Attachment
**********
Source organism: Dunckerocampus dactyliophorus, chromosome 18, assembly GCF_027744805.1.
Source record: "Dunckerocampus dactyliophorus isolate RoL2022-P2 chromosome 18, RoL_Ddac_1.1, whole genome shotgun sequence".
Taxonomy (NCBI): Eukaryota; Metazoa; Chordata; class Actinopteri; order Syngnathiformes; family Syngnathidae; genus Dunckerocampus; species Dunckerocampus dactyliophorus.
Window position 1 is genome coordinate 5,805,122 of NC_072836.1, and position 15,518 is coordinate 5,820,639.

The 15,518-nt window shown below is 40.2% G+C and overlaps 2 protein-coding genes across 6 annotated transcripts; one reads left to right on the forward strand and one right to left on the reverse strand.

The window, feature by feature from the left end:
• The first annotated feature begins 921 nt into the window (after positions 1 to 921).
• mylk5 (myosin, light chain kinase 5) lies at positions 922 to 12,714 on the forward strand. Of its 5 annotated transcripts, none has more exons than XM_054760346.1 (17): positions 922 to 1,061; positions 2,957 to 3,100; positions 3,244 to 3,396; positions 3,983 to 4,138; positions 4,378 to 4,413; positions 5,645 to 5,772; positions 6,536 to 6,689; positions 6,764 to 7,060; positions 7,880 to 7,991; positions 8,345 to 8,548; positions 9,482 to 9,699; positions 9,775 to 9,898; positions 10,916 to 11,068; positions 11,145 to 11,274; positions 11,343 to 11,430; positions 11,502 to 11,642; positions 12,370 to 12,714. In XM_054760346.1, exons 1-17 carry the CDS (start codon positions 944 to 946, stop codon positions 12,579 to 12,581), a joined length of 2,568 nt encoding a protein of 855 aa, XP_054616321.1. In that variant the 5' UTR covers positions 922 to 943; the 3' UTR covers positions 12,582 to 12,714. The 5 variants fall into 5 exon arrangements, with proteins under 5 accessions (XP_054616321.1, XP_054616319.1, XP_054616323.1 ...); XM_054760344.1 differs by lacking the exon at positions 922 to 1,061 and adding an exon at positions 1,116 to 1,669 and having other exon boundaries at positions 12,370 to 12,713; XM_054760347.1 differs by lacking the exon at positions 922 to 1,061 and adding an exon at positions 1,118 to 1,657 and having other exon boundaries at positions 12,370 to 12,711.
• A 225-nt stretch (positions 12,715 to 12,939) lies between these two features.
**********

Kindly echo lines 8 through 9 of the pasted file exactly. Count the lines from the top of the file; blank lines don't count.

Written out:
• mylk5 (myosin, light chain kinase 5) lies at positions 922 to 12,714 on the forward strand. Of its 5 annotated transcripts, none has more exons than XM_054760346.1 (17): positions 922 to 1,061; positions 2,957 to 3,100; positions 3,244 to 3,396; positions 3,983 to 4,138; positions 4,378 to 4,413; positions 5,645 to 5,772; positions 6,536 to 6,689; positions 6,764 to 7,060; positions 7,880 to 7,991; positions 8,345 to 8,548; positions 9,482 to 9,699; positions 9,775 to 9,898; positions 10,916 to 11,068; positions 11,145 to 11,274; positions 11,343 to 11,430; positions 11,502 to 11,642; positions 12,370 to 12,714. In XM_054760346.1, exons 1-17 carry the CDS (start codon positions 944 to 946, stop codon positions 12,579 to 12,581), a joined length of 2,568 nt encoding a protein of 855 aa, XP_054616321.1. In that variant the 5' UTR covers positions 922 to 943; the 3' UTR covers positions 12,582 to 12,714. The 5 variants fall into 5 exon arrangements, with proteins under 5 accessions (XP_054616321.1, XP_054616319.1, XP_054616323.1 ...); XM_054760344.1 differs by lacking the exon at positions 922 to 1,061 and adding an exon at positions 1,116 to 1,669 and having other exon boundaries at positions 12,370 to 12,713; XM_054760347.1 differs by lacking the exon at positions 922 to 1,061 and adding an exon at positions 1,118 to 1,657 and having other exon boundaries at positions 12,370 to 12,711.
• A 225-nt stretch (positions 12,715 to 12,939) lies between these two features.